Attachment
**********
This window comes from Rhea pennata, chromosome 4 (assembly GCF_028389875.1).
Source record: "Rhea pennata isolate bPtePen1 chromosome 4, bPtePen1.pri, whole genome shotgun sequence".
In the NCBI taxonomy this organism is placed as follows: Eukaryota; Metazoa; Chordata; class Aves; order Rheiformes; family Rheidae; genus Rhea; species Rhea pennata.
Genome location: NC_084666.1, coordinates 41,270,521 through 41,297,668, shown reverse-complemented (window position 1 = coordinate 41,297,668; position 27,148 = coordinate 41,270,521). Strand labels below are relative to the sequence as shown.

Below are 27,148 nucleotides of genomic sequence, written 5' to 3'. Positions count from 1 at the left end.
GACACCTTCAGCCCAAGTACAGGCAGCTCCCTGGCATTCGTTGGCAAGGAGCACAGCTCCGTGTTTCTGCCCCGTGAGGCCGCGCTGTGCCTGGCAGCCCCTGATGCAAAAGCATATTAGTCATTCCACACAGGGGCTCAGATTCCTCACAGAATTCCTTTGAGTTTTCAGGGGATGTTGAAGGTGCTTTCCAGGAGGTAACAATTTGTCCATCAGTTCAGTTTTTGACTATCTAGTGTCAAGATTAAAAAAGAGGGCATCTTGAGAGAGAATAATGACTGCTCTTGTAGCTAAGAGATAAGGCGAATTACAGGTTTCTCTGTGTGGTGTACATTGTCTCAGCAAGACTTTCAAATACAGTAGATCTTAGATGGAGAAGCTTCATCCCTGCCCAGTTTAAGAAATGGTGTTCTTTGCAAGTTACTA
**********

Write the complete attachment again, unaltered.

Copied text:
This window comes from Rhea pennata, chromosome 4 (assembly GCF_028389875.1).
Source record: "Rhea pennata isolate bPtePen1 chromosome 4, bPtePen1.pri, whole genome shotgun sequence".
In the NCBI taxonomy this organism is placed as follows: Eukaryota; Metazoa; Chordata; class Aves; order Rheiformes; family Rheidae; genus Rhea; species Rhea pennata.
Genome location: NC_084666.1, coordinates 41,270,521 through 41,297,668, shown reverse-complemented (window position 1 = coordinate 41,297,668; position 27,148 = coordinate 41,270,521). Strand labels below are relative to the sequence as shown.

Below are 27,148 nucleotides of genomic sequence, written 5' to 3'. Positions count from 1 at the left end.
GACACCTTCAGCCCAAGTACAGGCAGCTCCCTGGCATTCGTTGGCAAGGAGCACAGCTCCGTGTTTCTGCCCCGTGAGGCCGCGCTGTGCCTGGCAGCCCCTGATGCAAAAGCATATTAGTCATTCCACACAGGGGCTCAGATTCCTCACAGAATTCCTTTGAGTTTTCAGGGGATGTTGAAGGTGCTTTCCAGGAGGTAACAATTTGTCCATCAGTTCAGTTTTTGACTATCTAGTGTCAAGATTAAAAAAGAGGGCATCTTGAGAGAGAATAATGACTGCTCTTGTAGCTAAGAGATAAGGCGAATTACAGGTTTCTCTGTGTGGTGTACATTGTCTCAGCAAGACTTTCAAATACAGTAGATCTTAGATGGAGAAGCTTCATCCCTGCCCAGTTTAAGAAATGGTGTTCTTTGCAAGTTACTA